I am passionate and grateful to be in this research position where in a collaboration between Deakin University and CSIRO, I can work in the high-containment virology research facility (Australian Centre for Disease Preparedness, ACDP) in Geelong. This facility is one of the very few specialised and dedicated virology research facilities in the world. This allows me to safely handle and study lethal viruses. This presents me with unique opportunities to understand how viruses infect, influence, and damage the nervous system and identify clues to develop strategies to protect the nervous system.  

What is your current focus? 

My current focus is on rabies virus. We have recently identified that rabies virus has innate abilities to stop specific degenerative process in neurons. This is because the rabies virus needs healthy neurons to replicate in the nervous system at least in the initial stages of infection. We are investigating the mechanism and molecules involved in this ability and we are hoping to adapt and apply this virus-inspired strategy to develop new therapeutics for neurodegenerative diseases such as dementia.  

What does an average work week look like?  

My average work week varies depending on the time of the year. Currently, I am mostly in the lab. Most of my research work is done in the high containment laboratories of CSIRO-ACDP facility in Geelong. Here I work with a team of CSIRO scientists, research support staff and two postdocs that I co-supervise. I am also looking forward to welcoming two Deakin students (Masters and a PhD) who will start to work with us in July. My typical lab day involves a lot of microscopic imaging. I like to see what viruses do in neurons using advanced confocal microscopes at CSIRO-ACDP facility.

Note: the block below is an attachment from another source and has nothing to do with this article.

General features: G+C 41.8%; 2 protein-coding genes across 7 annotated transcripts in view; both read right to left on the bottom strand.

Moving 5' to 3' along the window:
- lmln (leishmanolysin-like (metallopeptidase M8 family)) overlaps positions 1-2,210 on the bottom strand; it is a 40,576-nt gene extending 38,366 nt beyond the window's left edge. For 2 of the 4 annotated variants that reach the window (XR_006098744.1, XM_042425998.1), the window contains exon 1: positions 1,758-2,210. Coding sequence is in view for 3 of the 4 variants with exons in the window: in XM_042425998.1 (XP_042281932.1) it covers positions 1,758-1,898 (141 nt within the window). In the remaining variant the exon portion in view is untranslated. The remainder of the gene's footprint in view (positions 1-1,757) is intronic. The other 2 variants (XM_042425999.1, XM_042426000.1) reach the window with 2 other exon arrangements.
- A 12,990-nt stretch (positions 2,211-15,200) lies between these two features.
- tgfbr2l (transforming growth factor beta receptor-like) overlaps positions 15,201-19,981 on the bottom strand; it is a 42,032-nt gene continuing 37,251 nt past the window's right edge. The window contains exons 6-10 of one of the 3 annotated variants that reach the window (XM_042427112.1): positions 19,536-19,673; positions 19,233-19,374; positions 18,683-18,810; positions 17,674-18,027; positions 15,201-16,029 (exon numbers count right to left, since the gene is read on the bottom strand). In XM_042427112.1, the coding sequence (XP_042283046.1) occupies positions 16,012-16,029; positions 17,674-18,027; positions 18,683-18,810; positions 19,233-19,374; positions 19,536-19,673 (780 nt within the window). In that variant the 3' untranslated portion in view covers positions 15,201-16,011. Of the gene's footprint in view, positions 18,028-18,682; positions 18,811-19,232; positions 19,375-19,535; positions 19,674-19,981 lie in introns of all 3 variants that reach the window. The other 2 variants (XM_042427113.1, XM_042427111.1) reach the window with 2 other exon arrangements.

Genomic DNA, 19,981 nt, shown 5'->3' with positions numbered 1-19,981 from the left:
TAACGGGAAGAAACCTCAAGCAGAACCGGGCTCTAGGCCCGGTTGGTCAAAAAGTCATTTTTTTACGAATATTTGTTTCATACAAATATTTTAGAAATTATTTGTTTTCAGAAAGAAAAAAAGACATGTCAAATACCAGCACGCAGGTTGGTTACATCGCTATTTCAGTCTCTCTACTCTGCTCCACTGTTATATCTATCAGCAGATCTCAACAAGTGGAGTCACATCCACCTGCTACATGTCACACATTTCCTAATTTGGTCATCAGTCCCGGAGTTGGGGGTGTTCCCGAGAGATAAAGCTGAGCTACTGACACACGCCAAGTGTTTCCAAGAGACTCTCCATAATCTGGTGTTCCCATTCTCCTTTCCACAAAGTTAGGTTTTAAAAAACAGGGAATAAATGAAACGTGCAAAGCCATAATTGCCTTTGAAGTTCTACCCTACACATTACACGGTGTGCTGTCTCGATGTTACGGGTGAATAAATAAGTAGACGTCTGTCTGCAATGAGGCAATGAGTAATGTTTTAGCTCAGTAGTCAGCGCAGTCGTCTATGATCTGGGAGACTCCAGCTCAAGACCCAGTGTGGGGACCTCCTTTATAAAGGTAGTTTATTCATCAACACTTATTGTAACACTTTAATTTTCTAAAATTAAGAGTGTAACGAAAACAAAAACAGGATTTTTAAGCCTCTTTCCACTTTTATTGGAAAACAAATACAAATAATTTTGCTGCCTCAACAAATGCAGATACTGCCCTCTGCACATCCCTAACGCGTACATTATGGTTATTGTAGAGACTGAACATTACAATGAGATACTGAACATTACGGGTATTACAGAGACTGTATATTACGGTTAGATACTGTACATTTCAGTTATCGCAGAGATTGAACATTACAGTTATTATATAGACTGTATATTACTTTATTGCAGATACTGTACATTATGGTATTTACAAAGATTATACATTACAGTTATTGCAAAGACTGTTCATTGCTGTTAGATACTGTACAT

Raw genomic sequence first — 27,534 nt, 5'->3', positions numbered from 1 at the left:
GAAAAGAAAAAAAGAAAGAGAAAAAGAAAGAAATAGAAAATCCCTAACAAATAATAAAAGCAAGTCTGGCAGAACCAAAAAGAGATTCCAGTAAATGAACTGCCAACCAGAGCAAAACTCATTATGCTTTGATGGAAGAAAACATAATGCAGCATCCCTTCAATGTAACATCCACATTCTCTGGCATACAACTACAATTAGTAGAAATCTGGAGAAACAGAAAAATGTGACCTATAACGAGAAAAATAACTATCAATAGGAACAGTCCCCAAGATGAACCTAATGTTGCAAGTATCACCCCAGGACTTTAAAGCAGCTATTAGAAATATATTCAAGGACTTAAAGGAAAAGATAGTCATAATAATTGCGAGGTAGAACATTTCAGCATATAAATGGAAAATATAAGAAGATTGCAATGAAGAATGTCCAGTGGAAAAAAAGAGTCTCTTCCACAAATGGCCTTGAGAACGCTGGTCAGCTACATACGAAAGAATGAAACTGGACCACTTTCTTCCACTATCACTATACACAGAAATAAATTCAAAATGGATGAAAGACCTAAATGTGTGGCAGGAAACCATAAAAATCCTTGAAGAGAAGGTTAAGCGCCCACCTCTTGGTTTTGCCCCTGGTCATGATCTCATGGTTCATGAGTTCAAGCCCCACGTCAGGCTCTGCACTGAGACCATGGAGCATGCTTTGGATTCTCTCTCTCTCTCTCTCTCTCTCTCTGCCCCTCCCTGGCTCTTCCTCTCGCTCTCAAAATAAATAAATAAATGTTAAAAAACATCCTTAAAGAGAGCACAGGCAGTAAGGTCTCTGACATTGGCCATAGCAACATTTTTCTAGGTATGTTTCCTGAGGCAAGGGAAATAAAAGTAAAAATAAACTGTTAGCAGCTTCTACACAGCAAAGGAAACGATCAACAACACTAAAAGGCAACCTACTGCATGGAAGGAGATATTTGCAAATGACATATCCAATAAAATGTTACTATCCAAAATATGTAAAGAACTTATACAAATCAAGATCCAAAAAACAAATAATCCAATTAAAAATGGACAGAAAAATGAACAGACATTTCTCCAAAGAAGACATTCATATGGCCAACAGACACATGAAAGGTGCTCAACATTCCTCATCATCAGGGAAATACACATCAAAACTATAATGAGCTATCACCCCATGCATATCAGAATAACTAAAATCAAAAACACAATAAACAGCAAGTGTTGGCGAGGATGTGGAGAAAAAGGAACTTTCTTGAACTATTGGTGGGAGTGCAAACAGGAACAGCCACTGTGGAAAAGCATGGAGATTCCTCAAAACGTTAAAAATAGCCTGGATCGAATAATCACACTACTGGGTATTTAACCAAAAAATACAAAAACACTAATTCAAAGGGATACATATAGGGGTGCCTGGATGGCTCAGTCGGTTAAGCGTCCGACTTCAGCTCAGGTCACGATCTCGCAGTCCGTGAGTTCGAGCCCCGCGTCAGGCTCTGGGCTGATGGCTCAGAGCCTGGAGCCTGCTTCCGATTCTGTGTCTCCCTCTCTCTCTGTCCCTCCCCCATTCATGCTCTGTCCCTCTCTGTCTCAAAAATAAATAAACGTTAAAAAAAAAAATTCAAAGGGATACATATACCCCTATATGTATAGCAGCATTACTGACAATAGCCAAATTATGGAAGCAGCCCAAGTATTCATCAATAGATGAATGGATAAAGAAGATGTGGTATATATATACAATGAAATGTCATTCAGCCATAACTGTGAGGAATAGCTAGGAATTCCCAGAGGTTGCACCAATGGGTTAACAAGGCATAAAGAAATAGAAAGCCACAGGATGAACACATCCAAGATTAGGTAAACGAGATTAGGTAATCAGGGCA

How did COVID-19 impact your research?  

COVID-19 has presented many challenges as well as some opportunities in my line of research. Evidence from patient clinical data all over the world, suggested that COVID-19 infection could cause acute and chronic neurological symptoms either by direct invasion of the SARS-CoV-2 virus into brain tissue or by indirect immunological damage. We have studied the effects of a direct infection of SARS-CoV-2 in stem cell-derived human neurons. We also studied whether the SARS-CoV-2 can spread between interconnected neurons using our novel microfluidic derived model system. We are in the process of publishing these results. While this new opportunity has added to our research capability, COVID-19 lockdowns for the most of 2020 and 2021 have caused significant delays in our other research projects. 

SARS-CoV-2 in Vero

 Tell us about some of your career highlights. 

My significant career highlight is achieving the competitive Australian Research Council Discovery Early Career Research Award (ARC DECRA) 2021. This research fellowship is awarded to study fundamental neurobiological mechanisms using rabies virus. Another highlight was being awarded the CSIRO-AAHL Excellence in Science Award 2019 for my research on rabies virus. I am also grateful to be able to make a small contribution to the COVID-19 vaccine development research at CSIRO-ACDP in 2020 for which I was co-awarded a CSIRO Chairman’s medal for Science Excellence. 

This piece is a real-world impact article that was recently published in our Annual Report. Interested? Read the full report here